JOINT BASE CHARLESTON, S.C., –
After 64 years of being sewn onto uniforms, and accompanying Airmen in their daily mission, one Joint Base Charleston - Air Base squadron recently sent their old, tired squadron emblem into retirement and unveiled their newly redesigned emblem for the future.
According to Stan Gohl, 437th Airlift Wing historian, the 437th Maintenance Squadron, activated in 1949, originally never created a squadron emblem, instead relying on Airmen "artists" to create emblems. After years of redesigning and modifying emblems that did not comply with Air Force Instructions, a permanent fix was in order.
Lt. Col Tracey Smith, 437th Maintenance Squadron commander, along with Airmen from the 437th MXS and Gohl, took on the challenge of establishing an official squadron emblem.
According to AFI 84.105, Organizational Lineage, Honors and Heraldry, the process of creating an Air Force emblem is outlined as follows:
· Design must be incorporated into a shield
· Emblem must be uncluttered, and must not exceed three elements
· Must reflect favorably on the United States Air Force
· Must be original, distinctive, dignified and in good taste
· Must not create controversy
· Must not display specific equipment, assigned aircraft or specific geographical locations
· Do not use numbering or lettering within the shield
· Must not infringe on a trademark or copyright
· Must use accepted heraldic symbols or stylized elements
· Do not duplicate existing emblems, badges or flags
· Do not include symbols or caricatures associated with foreign nations or extremist groups, symbols of a morbid nature, or cartoon-like characters
· Do not include symbols of games of chance or gambling devices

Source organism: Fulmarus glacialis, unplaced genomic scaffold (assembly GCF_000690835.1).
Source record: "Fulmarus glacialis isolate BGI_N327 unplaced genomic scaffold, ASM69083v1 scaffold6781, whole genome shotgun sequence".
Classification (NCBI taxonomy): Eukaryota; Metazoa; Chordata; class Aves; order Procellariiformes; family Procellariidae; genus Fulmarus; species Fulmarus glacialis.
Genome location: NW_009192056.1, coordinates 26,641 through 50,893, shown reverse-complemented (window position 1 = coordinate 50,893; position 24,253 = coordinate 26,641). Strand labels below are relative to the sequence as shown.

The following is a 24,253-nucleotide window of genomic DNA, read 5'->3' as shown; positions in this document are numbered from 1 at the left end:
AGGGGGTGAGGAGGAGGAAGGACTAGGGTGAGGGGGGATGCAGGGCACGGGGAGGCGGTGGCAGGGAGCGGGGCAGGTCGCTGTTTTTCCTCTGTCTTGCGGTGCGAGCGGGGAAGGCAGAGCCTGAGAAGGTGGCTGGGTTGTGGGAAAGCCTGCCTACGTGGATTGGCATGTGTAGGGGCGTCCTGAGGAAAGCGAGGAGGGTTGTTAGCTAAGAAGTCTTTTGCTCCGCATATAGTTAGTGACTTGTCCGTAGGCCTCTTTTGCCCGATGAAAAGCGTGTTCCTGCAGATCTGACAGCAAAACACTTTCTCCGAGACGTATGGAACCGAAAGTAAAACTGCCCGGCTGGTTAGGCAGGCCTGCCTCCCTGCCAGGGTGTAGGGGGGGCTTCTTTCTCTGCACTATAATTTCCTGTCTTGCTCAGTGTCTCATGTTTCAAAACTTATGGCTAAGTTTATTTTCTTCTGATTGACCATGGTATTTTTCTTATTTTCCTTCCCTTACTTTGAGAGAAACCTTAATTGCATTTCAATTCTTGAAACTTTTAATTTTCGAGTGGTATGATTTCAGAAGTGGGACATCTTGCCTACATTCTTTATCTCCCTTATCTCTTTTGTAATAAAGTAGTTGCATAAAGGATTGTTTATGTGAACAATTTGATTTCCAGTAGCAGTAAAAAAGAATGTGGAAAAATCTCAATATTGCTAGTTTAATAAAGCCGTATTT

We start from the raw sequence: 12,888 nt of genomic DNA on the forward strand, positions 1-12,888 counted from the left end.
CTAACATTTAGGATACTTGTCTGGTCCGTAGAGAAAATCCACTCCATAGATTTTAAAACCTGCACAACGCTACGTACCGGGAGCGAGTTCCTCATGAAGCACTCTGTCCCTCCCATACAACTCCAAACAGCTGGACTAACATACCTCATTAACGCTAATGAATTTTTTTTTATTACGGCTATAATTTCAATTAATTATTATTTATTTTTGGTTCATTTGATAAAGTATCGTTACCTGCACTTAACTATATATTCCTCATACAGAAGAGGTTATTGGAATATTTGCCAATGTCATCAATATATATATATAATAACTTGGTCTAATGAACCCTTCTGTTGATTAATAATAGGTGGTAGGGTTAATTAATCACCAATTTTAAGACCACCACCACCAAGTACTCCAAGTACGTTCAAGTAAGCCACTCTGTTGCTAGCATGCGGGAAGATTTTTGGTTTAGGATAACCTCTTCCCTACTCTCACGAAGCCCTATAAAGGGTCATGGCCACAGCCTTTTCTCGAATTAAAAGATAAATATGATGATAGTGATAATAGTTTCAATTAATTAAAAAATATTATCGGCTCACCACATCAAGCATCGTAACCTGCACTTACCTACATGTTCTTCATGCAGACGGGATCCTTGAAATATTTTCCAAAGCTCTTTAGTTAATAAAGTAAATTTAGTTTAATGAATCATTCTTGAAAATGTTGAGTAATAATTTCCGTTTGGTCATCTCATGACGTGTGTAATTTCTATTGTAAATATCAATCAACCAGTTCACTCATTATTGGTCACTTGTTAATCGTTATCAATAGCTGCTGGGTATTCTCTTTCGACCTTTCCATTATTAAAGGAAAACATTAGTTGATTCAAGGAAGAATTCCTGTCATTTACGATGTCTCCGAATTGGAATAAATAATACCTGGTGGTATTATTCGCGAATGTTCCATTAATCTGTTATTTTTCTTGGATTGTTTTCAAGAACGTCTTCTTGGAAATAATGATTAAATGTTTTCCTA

However, one aspect of an emblem that is able to be localized is the scroll. A wing or independent group may choose to display either its approved motto or unit designation on the scroll beneath the shield. If a wing doesn't have a motto, the designation will be on the scroll. Either way, a motto or designation cannot be longer than 36 characters.
Colors used in the emblem are also an element in the approval process. When choosing colors; individuals may not use more than six colors. In addition, two of the colors must be Ultramarine blue and Air Force yellow. The yellow must also outline the shield and the scrolls must use a white background edged in Air Force Yellow with blue lettering.
Once the emblem design is created and approved locally by the base historian, it goes to the MAJCOM and Air Force level for approval, before submitting the design to the United States Army Institute of Heraldry in Washington, DC., for final approval.
Based on tradition, squadrons create and obtain approval of an emblem early in their history. Once approved, an emblem is rarely ever replaced and only under certain circumstances can it be changed or modified.
"When a squadron is activated, it [the emblem] lives forever," said Stan Gohl, 437th Airlift Wing historian. "It may experience a period of inactivation, but once it's reactivated, the history of that squadron returns with its name."
According to Gohl, an approved squadron emblem is its coat of arms and everlasting visible legacy.
"The 437th MXS was first activated on June 27, 1949, as a traditional Reserve squadron assigned to the 437th Troop Carrier Wing stationed in Chicago," said Gohl.
Throughout its history, the 437th MXS has been redesignated multiple times. Redesignation occurs when the squadron name changes, but has no tangible effect on the mission.
"The designation changed from a maintenance squadron to a field maintenance squadron, to an equipment maintenance squadron, before finally changing back to a maintenance squadron," said Gohl.
Today's 437th MXS emblem will remain the face of the squadron for the rest of time. Its colors are Ultramarine blue and Air Force yellow. The blue alludes to the sky, primary theater of Air Force operations. Yellow refers to the sun and the excellence required of Air Force personnel. The background of day and night sky indicates around-the-clock maintenance operations. The sun resembles a compass rose, symbolizing the squadron's mission of support in keeping the unit's aircraft flying worldwide. The stars, in a constellation cluster, represent the teamwork required among active-duty and Air Reserve component officer and enlisted members and civilians to make the mission happen.
The Latin motto, "Ad Exacta Capaces," which translates to "Can Do" in English, expresses the spirit of unit personnel.
"It is possible that 20 years from now, your family members may be assigned to the 437th MXS and they too will look upon this emblem and its motto of 'Can Do," said Gohl. "And, they will continue that legacy."